On October 29, 2021, the Lincoln Project and Lauren Windsor, the executive director of American Family Voices claimed responsibility for staging a hoax white nationalist rally where affiliates of the Virginia Democratic Party dressed as right-wing protesters from the 2017 Charlottesville “Unite the Right” protest by carrying tiki torches and wearing white shirts.  The purpose of the hoax was to make it appear that the 2021 Republican Virginia gubernational candidate, Glenn Youngkin, was backed by the “white supremacists,” who posed for pictures next to Youngkin’s campaign bus. Windsor claimed that she had worked “in her capacity as a communications consultant” with the Lincoln Project to coordinate the hoax.” 
Mike Lux is the founder and president of American Family Voices.
AFV treasurer and secretary Amy Pritchard, another seasoned political operative, has long worked in Democratic politics. She has extensive campaign and organizing experience, starting in 1988 with the presidential campaign of Governor Michael Dukakis (D-MA). She has worked in consulting since 1996, serving on the board for several notable organizations. She ran a consulting firm with ties to organizations like the AFL-CIO and Democratic Congressional Campaign Committee (DCCC). She also sits on the board of AmeriPac – Representative Steny Hoyer’s (D-MD) political action committee – as treasurer.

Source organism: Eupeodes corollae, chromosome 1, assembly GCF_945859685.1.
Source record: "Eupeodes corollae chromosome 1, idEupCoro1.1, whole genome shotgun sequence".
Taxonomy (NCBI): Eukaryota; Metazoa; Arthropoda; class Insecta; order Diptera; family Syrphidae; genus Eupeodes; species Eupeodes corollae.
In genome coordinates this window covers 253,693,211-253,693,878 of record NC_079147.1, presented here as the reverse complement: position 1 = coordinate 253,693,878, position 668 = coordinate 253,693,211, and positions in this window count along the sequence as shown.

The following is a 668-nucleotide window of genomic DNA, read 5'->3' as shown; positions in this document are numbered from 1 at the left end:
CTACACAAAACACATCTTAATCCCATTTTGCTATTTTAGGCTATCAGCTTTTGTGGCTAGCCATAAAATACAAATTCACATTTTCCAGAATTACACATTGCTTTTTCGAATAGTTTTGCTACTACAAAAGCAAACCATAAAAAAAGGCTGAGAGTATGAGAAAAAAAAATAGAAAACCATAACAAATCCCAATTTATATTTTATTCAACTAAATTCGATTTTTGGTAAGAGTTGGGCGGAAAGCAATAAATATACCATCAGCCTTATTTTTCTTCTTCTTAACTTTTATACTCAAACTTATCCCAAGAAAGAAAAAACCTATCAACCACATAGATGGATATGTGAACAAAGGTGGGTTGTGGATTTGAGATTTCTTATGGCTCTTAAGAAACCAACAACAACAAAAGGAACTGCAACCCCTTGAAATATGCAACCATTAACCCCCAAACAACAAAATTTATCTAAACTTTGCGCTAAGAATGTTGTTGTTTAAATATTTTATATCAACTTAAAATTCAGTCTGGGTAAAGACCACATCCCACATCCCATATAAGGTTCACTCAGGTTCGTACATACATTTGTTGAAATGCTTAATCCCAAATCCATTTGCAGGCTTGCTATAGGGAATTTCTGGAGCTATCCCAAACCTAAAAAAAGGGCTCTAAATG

Lauren Windsor is the executive director for American Family Voices, and as the communications director for Tom Steyer’s presidential campaign. She runs her own left-of-center blog, Lady Libertine, and she is a frequent contributor to a number of left-of-center publications. She describes herself as a “Progressive pugilist swamp-slayer.” 
AFV board member Caren Benjamin is a communications and public relations specialist. She currently serves on the board of AFV and as an assistant treasurer, but she has also worked on the communications team for U.S. Representative Nancy Pelosi (D-CA) and with West End Strategies to help craft left-of-center media. 
Victoria Duffy-Hopper is a former actress and wife to actor Dennis Hopper. She is a board member for American Family Voices.
Leo Hindery is a board member for AFV. He is a wealthy philanthropist and contributor to HuffPost. He made most of his fortune in television and cable. 
According to AFV’s 2019 form 990, it had a revenue of roughly $121,000, expenses of roughly $111,000 and had $10,343 in net assets.  The organization has received funding from the All Hands on Deck Network,  the American Federation of Labor-Congress of Industrial Organizations (AFL-CIO),  the American Federation of State, County and Municipal Employees (AFSCME),  NEO Philanthropy,  and Next Gen Climate Action.  The organizations largest recent donor is the left-leaning watchdog group, the Center for Media and Democracy (CMD) which contributed $48,500 in 2018, $50,000 in 2019, and $24,500 in 2020.